VLT Measures Main-Belt Asteroid Euphrosyne and Its Moon

Using the high-angular resolution observations from ESO’s Very Large Telescope (VLT), astronomers have determined the 3D shape, diameter and density of the asteroid (31) Euphrosyne and the diameter of its moon.

This image, taken with the ZIMPOL instrument on ESO’s Very Large Telescope (VLT), shows the asteroid Euphrosyne and its moon S/2019 (31) 1 (right). Image credit: Yang et al, arXiv: 2007.08059.

Euphrosyne, one of the biggest objects in the Solar Systrem’s main asteroid belt, was discovered by James Ferguson on September 1, 1854, the first asteroid found from North America.

This asteroid is the namesake of an asteroid family that occupies a highly inclined region in the outer main belt and contains a remarkably large number of members.

Euphrosyne orbits the Sun every 5.61 years and has a small satellite, S/2019 (31) 1, discovered in 2019.

It is a C-type asteroid with a primitive surface possibly covered by ejection blanket in the same collision which created its moon and other Euphrosyne asteroids.

“The main asteroid belt is a dynamically living relic, with the shapes, sizes, and surfaces of most asteroids being altered by ongoing collisional fragmentation and cratering events,” said ESO astronomer Bin Yang and her colleagues.

“Space probes and ground-based observations revealed a fascinating variety among asteroid shapes, where large asteroids are nearly spherical and small asteroids are irregularly shaped.”

Full set of VLT/SPHERE/ZIMPOL images of (31) Euphrosyne. Image credit: Yang et al, arXiv: 2007.08059.

“Most asteroids with diameters greater than 100 km (62 miles) have likely kept their internal structure intact since their time of formation because the dynamical lifetime of those asteroids is estimated to be comparable to the age of the Solar System.”

Dr. Yang and co-authors used the SPHERE (Spectro-Polarimetric High-contrast Exoplanet Research) and the ZIMPOL (Zurich Imaging Polarimeter) instruments on VLT to observe Euphrosyne and its tiny moon.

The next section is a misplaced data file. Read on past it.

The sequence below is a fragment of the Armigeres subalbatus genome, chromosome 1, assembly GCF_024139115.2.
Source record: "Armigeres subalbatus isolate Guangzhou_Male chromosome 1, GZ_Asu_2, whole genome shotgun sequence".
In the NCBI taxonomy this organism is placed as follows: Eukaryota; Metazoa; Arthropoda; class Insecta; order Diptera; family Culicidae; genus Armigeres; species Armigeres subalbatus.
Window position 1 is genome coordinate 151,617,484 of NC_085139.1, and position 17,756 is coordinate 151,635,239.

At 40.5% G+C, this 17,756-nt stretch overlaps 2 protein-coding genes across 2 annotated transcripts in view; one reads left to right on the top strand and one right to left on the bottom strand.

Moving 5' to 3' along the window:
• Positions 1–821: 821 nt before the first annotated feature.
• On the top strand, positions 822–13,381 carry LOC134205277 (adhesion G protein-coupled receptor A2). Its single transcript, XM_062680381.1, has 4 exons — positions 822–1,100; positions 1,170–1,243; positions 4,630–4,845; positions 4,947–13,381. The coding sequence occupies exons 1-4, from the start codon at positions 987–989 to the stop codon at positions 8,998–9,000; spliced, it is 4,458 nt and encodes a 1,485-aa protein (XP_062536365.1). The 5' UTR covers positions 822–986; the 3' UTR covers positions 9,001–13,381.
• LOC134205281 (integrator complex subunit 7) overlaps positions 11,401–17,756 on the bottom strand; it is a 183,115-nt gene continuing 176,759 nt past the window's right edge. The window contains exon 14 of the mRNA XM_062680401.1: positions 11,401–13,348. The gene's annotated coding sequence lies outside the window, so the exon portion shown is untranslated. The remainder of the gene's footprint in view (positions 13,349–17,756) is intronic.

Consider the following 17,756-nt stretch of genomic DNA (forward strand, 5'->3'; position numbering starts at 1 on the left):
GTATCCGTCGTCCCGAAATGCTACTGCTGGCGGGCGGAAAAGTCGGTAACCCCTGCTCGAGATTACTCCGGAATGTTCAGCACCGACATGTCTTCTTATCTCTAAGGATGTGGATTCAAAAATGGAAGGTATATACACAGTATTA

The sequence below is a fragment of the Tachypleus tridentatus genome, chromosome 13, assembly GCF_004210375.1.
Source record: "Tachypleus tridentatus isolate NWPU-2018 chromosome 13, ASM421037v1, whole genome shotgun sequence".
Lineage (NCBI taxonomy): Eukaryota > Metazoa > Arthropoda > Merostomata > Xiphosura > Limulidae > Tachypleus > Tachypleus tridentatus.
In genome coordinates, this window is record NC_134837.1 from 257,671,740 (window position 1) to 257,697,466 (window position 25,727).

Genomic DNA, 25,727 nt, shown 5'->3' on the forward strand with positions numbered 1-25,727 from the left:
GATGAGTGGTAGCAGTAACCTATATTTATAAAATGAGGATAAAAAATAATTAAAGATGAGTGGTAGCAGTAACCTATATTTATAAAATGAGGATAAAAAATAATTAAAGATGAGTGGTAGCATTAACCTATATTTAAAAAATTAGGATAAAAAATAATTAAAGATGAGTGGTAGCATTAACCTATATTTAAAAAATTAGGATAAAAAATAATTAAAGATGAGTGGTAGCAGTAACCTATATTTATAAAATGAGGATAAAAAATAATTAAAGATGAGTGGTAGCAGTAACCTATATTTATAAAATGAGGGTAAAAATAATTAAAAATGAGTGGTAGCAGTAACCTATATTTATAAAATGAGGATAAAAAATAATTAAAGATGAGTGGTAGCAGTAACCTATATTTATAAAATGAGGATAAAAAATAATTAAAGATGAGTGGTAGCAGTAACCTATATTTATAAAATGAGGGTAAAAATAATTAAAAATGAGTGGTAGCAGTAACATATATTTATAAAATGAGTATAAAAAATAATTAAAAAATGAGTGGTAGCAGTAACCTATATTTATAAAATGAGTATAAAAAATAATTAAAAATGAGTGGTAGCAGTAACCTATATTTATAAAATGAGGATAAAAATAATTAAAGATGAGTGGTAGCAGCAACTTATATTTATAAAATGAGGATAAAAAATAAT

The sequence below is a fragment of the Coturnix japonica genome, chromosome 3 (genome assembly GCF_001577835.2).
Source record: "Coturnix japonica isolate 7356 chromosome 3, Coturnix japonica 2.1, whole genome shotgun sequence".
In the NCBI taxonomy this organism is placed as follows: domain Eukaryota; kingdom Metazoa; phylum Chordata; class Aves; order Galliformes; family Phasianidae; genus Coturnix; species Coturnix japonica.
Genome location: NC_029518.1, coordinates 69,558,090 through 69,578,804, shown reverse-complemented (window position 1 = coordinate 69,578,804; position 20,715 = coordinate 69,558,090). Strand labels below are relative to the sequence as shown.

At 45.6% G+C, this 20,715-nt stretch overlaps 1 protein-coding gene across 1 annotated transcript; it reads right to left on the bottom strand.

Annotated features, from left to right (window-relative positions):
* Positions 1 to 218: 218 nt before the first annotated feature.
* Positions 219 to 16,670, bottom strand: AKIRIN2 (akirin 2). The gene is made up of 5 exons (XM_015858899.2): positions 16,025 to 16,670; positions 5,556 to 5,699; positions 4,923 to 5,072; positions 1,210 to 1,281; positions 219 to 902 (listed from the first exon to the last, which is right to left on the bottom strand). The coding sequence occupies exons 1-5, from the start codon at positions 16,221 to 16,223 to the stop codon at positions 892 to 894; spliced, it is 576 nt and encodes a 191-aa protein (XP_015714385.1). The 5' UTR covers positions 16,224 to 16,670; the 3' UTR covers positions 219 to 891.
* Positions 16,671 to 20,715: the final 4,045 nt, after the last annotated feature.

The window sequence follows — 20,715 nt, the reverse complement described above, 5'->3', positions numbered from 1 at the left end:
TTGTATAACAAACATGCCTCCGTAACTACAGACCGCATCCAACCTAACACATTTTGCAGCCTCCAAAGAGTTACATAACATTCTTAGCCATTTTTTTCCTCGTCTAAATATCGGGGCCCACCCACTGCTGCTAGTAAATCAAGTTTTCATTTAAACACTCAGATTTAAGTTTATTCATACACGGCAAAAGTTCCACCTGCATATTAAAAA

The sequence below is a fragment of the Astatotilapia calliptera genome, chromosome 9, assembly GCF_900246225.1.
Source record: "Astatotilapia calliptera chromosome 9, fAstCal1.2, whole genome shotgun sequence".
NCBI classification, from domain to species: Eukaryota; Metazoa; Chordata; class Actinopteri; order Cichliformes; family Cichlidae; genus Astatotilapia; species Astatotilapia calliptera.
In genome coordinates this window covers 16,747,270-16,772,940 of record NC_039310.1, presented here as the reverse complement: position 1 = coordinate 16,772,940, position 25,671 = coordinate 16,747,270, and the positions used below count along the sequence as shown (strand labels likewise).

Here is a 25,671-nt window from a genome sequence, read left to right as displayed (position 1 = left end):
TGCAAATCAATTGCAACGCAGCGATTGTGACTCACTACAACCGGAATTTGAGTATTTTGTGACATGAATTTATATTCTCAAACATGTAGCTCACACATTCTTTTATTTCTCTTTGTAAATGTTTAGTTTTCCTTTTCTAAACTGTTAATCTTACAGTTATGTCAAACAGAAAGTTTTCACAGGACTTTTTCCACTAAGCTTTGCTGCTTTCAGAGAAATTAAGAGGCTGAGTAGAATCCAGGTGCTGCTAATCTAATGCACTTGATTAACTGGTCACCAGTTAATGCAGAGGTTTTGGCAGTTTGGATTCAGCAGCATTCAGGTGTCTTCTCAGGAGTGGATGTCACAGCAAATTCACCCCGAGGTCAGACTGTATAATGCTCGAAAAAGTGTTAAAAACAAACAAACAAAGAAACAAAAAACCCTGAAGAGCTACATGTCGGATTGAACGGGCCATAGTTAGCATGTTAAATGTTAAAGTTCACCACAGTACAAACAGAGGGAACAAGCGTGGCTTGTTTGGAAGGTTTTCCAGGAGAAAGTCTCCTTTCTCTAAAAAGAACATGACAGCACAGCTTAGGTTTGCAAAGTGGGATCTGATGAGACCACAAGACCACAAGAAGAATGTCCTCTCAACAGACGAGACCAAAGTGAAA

Their observations show that the asteroid has a nearly spherical shape with the sphericity index of 0.9888 and its surface lacks large impact craters.

“Euphrosyne is the third most spherical body among the main belt asteroids with known shapes after Ceres and Hygiea,” they said.

“Its round shape is consistent with a re-accumulation event following the giant impact at the origin of the Euphrosyne family.”

According to the astronomers, Euphrosyne’s diameter is 268 km (166.5 miles), making it one of the top ten largest main belt asteroids.

“The bulk density of Euphrosyne is 1,665 kg/m3, which is the first high precision density measurement via ground-based observations for a Cb-type asteroid,” they said.

“Such density implies that a large amount of water (at least 50% in volume) must be present in Euphrosyne.”

“The surface of Euphrosyne is nearly featureless with no large craters detected, which is consistent with its young age and ice-rich composition.”

The researchers also estimated the diameter of Euphrosyne’s satellite to be 4 km (2.5 miles).

“The orbit of S/2019 (31) 1 is circular, prograde, and equatorial, similar to most known satellites around large main belt asteroids,” they said.

The findings will be published in the journal Astronomy & Astrophysics.